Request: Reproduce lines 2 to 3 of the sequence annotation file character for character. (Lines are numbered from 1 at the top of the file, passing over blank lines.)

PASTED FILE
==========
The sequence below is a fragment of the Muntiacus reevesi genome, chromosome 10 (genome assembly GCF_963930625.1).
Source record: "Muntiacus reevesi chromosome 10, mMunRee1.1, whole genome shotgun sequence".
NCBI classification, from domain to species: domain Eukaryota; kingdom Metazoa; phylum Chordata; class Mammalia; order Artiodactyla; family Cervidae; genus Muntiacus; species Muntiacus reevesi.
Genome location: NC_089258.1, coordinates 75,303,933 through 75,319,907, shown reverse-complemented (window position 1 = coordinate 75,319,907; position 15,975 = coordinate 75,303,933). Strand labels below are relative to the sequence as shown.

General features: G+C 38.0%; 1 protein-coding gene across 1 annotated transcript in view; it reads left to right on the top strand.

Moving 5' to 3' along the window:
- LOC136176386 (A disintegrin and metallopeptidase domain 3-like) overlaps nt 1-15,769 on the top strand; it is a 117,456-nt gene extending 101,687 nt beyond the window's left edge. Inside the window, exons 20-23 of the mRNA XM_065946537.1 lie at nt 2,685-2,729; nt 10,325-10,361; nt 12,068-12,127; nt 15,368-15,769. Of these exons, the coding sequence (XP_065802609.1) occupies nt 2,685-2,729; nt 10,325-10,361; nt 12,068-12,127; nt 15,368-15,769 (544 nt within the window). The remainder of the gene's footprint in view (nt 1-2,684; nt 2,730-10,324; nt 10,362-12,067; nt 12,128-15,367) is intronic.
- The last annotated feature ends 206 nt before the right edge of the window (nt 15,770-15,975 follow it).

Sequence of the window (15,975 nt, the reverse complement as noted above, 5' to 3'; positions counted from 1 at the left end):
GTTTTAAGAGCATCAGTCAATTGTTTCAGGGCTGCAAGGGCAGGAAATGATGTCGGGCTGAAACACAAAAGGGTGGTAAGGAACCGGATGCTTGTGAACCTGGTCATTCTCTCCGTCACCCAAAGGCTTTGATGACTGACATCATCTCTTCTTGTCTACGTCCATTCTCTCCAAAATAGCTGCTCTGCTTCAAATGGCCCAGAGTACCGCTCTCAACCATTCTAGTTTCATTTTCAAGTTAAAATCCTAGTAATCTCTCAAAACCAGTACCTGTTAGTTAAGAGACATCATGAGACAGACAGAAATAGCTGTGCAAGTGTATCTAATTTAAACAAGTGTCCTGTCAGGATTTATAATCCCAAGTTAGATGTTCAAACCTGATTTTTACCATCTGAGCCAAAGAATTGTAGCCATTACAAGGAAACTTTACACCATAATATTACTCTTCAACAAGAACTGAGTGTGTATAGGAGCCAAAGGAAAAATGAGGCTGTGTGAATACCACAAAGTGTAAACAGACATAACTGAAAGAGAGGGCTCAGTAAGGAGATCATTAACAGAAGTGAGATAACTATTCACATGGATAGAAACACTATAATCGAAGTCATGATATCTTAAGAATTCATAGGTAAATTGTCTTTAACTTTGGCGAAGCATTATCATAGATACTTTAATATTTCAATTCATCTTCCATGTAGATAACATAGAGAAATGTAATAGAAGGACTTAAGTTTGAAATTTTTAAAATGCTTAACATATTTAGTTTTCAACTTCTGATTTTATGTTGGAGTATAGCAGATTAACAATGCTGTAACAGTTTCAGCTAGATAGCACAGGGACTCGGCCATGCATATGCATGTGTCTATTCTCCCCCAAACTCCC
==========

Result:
Source record: "Muntiacus reevesi chromosome 10, mMunRee1.1, whole genome shotgun sequence".
NCBI classification, from domain to species: domain Eukaryota; kingdom Metazoa; phylum Chordata; class Mammalia; order Artiodactyla; family Cervidae; genus Muntiacus; species Muntiacus reevesi.